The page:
This next week is more hectic than normal.
A visitor came yesterday.
There is more noise in the house.
So, I’m taking some time-out to reflect.
The noise can’t disrupt our connection to the divine.
Tips for peace:
Listen. Share. Let them appreciate your soft fur.
We don’t need to compete in our conversations. We don’t need to eat fancy food. Getting to know each others spiritual qualities is a good time.
Daredevil Dean Potter is making headline news for his slackline rope walk over an impressive canyon in China. Opinions aimed at his achievement run high and wide. Opinions point at Potter and say he is reckless, fearless, or a showoff. Ironically, opinions about human beings never hit the mark. They just fall to the ground.
When I watched Dean Potter walk the rope, I thought, Yep, another reminder that the impossible is possible. Then I wondered, What kind of music was he listening to?
From21st Century Science and Health, “If record breaking performers believed it impossible to accomplish spectacular events, they could never do it. Their belief that they can achieve gives their thought forces, called muscles, their flexibility and power which the unscientific might attribute to adrenaline or genes. Fear must disappear before the power of putting resolve into action can appear.”
Emotions are as varied as cereals.
Don’t buy into the sugary emotions that leave us hyper and tired, such as infatuation, greed, fear, and apathy.
Courtesy: Healthy Cooking Coach
Buy into and eat the humdrum emotions that keep us going all day. Honesty, realism, forgiveness, empathy…
“But the fruit of the Spirit is love, joy, peace, forbearance, kindness, goodness, faithfulness, gentleness and self-control. Against such things there is no law.” (Gal. 5: 22-23, NIV)
The Washington Post gets a thumb up for Michelle Boorstein’s article, Young Catholic women try to give church’s position on birth control new sheen. Last weekends article cites Ashley McGuire, who is campaigning with other young, religiously conservative Catholic women who are trying to change the image of “what may be Catholicism’s most-ignored teaching in regard to the ban on birth control.”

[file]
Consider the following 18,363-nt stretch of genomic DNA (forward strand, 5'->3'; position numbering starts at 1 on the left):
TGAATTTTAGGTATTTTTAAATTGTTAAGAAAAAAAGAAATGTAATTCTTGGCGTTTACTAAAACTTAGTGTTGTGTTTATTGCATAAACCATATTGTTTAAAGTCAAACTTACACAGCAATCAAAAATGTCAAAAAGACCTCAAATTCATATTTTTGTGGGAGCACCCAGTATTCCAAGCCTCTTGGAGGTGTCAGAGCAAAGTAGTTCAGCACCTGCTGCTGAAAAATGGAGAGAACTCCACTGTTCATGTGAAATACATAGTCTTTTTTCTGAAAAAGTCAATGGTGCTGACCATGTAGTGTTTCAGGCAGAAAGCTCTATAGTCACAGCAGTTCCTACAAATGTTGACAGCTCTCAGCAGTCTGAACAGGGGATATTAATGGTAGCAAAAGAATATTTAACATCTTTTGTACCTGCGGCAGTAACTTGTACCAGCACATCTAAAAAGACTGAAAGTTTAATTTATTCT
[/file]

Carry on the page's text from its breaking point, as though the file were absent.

“These women are hardly renegades,” wrote Boorstein. The women are arguing “that church theology has been poorly explained and encouraged, they want to shift the image of a traditional Catholic woman from one at home with eight kids to one with a great, communicative sex life, a chemical-free body and babies only when the parents believe the time is right.”
I tend to agree: Church leaders have been known once in a while, to lack in the skill-set of teaching properly theological issues and giving appropriate encouragement. To be honest, I would have a difficult time heeding marital advice from a man who took a vow of celibacy. Besides, there is no record that Christ Jesus attempted to regulate sex between married couples. Furthermore, the Bible has quoted Jesus as saying, “Beware of the teachers of the law”? (Luke 20:46, NIV)
Whether it was the nation’s recent administrative mandate that faith-based charities, schools, and hospitals provide birth control and reproductive services in health insurance plans, effective January 2013, or these young Catholic women, the touchy topic of contraceptives and doing right by God has been urged out into the open.